MARKETING TECHNOLOGY: Net’s scope - Buying a Dell PC direct is easy, but is the after-sales support as efficient as it should be? David Sumner Smith reports

The growing popularity of buying products direct has meant big business for those companies that can get the balance right between convenience and service. Consumers like the ease with which they can buy direct, but many need the reassurance they get from a face-to-face transaction.

The growing popularity of buying products direct has meant big

business for those companies that can get the balance right between

convenience and service. Consumers like the ease with which they can buy

direct, but many need the reassurance they get from a face-to-face

transaction.



Dell Computers is tapping into this market and is successfully selling

PCs via mail order and the Internet. Its ’build your own PC’ web site is

boosting direct sales, but can it match this unique selling proposition

with solid support (see box)?



’Like everyone else, Dell’s activities on the Internet began with a

brochure site and achieved very little,’ says marketing director Dave

Moore. ’But within six months of beginning to use the Internet properly,

we were taking orders worth dollars 1m (pounds 600,000) every day, and

that doubled within the next eight weeks. Dell Computers in the US is

now taking more orders over the Net than on the phone and expects it to

grow to 50% or more of its transactional business by the year 2000.



Communication channel



’To use it properly it is essential to recognise that the Internet is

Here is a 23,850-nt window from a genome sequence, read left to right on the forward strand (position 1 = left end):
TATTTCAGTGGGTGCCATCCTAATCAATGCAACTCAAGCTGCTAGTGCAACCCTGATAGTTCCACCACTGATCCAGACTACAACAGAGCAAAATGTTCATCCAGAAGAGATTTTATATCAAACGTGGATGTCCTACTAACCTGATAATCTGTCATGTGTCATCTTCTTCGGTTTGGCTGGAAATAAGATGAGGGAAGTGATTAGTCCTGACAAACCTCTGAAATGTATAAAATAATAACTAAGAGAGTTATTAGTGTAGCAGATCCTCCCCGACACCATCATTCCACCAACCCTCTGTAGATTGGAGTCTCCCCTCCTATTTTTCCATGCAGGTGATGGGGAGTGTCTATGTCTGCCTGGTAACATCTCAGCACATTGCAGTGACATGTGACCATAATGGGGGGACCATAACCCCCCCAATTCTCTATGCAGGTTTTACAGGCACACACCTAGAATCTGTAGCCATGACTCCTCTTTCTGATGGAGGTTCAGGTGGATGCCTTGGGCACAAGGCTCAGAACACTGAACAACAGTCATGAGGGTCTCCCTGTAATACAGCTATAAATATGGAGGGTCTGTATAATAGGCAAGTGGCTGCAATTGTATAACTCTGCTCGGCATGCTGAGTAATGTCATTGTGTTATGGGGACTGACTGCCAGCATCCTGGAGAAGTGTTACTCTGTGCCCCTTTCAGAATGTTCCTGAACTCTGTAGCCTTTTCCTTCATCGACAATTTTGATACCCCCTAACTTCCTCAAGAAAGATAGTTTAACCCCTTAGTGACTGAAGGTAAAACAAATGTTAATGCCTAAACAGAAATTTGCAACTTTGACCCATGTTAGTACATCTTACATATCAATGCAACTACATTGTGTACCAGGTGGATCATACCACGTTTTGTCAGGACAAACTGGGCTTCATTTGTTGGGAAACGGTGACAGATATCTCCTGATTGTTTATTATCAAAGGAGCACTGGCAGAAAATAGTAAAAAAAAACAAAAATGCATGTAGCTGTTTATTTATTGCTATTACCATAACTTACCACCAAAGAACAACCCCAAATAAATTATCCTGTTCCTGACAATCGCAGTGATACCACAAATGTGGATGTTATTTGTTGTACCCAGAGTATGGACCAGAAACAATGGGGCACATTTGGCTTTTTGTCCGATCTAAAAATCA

much more than a promotional medium. It is a two-way communication tool

which empowers its users. Visitors to the Dell Web site

(www.dell.com/uk) can configure the computer they want to purchase and

watch the price alter as they change its specification,’ he

explains.



Moore says potential buyers on the Net are more likely to complete the

purchase and have an average total purchase price 15% higher than with

other direct sales routes. What’s more, he claims, the cost of taking an

order on the Net is one-thousandth of the cost of doing it by

telephone.



’A large number of people here in the UK are already using the Web as

their primary means of communications, and we would never have reached

them through conventional media. Seventy per cent of private buyers

purchasing through the Web are new customers and so are 50% of the

commercial buyers.



We are also seeing a higher proportion of private customers; they

account for 10% of our business normally but half of all our Web

commerce.’



The volumes of business are not insignificant. Dell is the UK’s number

two supplier of personal computers, with an 11% market share. Ten per

cent of the company’s transactional business will be via the Net by the

fourth quarter of 1997 - helping to fuel an annual growth rate of 40% -

and the share is expected to rise to 40% within three years.



’There is no magic formula for success on the Internet,’ Moore concedes,